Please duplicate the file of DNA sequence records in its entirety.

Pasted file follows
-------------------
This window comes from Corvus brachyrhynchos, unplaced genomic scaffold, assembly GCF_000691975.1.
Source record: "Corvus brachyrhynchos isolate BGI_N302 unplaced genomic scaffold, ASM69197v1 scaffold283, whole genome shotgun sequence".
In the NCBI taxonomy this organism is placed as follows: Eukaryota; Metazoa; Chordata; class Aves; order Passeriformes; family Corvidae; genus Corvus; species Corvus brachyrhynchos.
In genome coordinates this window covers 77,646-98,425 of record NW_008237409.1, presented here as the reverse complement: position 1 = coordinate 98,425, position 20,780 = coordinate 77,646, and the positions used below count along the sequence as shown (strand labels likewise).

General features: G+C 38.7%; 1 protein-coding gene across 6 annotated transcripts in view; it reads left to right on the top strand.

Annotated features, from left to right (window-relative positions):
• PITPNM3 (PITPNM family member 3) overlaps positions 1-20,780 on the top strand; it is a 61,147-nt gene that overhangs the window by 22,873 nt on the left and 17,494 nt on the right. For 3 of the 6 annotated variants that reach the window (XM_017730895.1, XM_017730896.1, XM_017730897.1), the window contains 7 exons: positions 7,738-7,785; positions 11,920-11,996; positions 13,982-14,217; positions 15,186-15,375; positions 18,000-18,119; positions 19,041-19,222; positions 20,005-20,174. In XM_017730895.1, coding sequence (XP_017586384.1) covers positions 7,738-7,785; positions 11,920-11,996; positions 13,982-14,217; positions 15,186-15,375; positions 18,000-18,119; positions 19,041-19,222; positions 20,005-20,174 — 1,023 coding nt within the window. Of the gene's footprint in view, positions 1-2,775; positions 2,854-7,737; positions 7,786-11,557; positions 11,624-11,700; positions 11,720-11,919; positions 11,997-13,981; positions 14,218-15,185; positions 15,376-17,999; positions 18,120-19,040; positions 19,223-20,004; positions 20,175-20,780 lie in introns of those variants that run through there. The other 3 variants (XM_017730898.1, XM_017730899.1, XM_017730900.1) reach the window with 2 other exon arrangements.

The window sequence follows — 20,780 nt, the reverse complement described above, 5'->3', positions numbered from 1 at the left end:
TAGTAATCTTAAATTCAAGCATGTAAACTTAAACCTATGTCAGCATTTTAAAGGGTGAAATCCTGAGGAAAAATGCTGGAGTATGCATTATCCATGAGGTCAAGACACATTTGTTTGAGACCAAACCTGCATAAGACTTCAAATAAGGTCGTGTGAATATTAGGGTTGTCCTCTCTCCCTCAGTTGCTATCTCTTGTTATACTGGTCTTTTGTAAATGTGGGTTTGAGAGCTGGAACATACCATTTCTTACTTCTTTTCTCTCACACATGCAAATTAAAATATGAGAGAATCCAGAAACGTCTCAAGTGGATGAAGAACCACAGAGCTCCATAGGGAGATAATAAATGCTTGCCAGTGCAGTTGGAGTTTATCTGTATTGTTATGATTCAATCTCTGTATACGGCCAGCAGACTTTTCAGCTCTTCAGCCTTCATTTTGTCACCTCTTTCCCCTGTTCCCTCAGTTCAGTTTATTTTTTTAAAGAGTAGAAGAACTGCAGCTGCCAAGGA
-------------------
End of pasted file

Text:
This window comes from Corvus brachyrhynchos, unplaced genomic scaffold, assembly GCF_000691975.1.
Source record: "Corvus brachyrhynchos isolate BGI_N302 unplaced genomic scaffold, ASM69197v1 scaffold283, whole genome shotgun sequence".
In the NCBI taxonomy this organism is placed as follows: Eukaryota; Metazoa; Chordata; class Aves; order Passeriformes; family Corvidae; genus Corvus; species Corvus brachyrhynchos.
In genome coordinates this window covers 77,646-98,425 of record NW_008237409.1, presented here as the reverse complement: position 1 = coordinate 98,425, position 20,780 = coordinate 77,646, and the positions used below count along the sequence as shown (strand labels likewise).

General features: G+C 38.7%; 1 protein-coding gene across 6 annotated transcripts in view; it reads left to right on the top strand.

Annotated features, from left to right (window-relative positions):
• PITPNM3 (PITPNM family member 3) overlaps positions 1-20,780 on the top strand; it is a 61,147-nt gene that overhangs the window by 22,873 nt on the left and 17,494 nt on the right. For 3 of the 6 annotated variants that reach the window (XM_017730895.1, XM_017730896.1, XM_017730897.1), the window contains 7 exons: positions 7,738-7,785; positions 11,920-11,996; positions 13,982-14,217; positions 15,186-15,375; positions 18,000-18,119; positions 19,041-19,222; positions 20,005-20,174. In XM_017730895.1, coding sequence (XP_017586384.1) covers positions 7,738-7,785; positions 11,920-11,996; positions 13,982-14,217; positions 15,186-15,375; positions 18,000-18,119; positions 19,041-19,222; positions 20,005-20,174 — 1,023 coding nt within the window. Of the gene's footprint in view, positions 1-2,775; positions 2,854-7,737; positions 7,786-11,557; positions 11,624-11,700; positions 11,720-11,919; positions 11,997-13,981; positions 14,218-15,185; positions 15,376-17,999; positions 18,120-19,040; positions 19,223-20,004; positions 20,175-20,780 lie in introns of those variants that run through there. The other 3 variants (XM_017730898.1, XM_017730899.1, XM_017730900.1) reach the window with 2 other exon arrangements.

The window sequence follows — 20,780 nt, the reverse complement described above, 5'->3', positions numbered from 1 at the left end:
TAGTAATCTTAAATTCAAGCATGTAAACTTAAACCTATGTCAGCATTTTAAAGGGTGAAATCCTGAGGAAAAATGCTGGAGTATGCATTATCCATGAGGTCAAGACACATTTGTTTGAGACCAAACCTGCATAAGACTTCAAATAAGGTCGTGTGAATATTAGGGTTGTCCTCTCTCCCTCAGTTGCTATCTCTTGTTATACTGGTCTTTTGTAAATGTGGGTTTGAGAGCTGGAACATACCATTTCTTACTTCTTTTCTCTCACACATGCAAATTAAAATATGAGAGAATCCAGAAACGTCTCAAGTGGATGAAGAACCACAGAGCTCCATAGGGAGATAATAAATGCTTGCCAGTGCAGTTGGAGTTTATCTGTATTGTTATGATTCAATCTCTGTATACGGCCAGCAGACTTTTCAGCTCTTCAGCCTTCATTTTGTCACCTCTTTCCCCTGTTCCCTCAGTTCAGTTTATTTTTTTAAAGAGTAGAAGAACTGCAGCTGCCAAGGA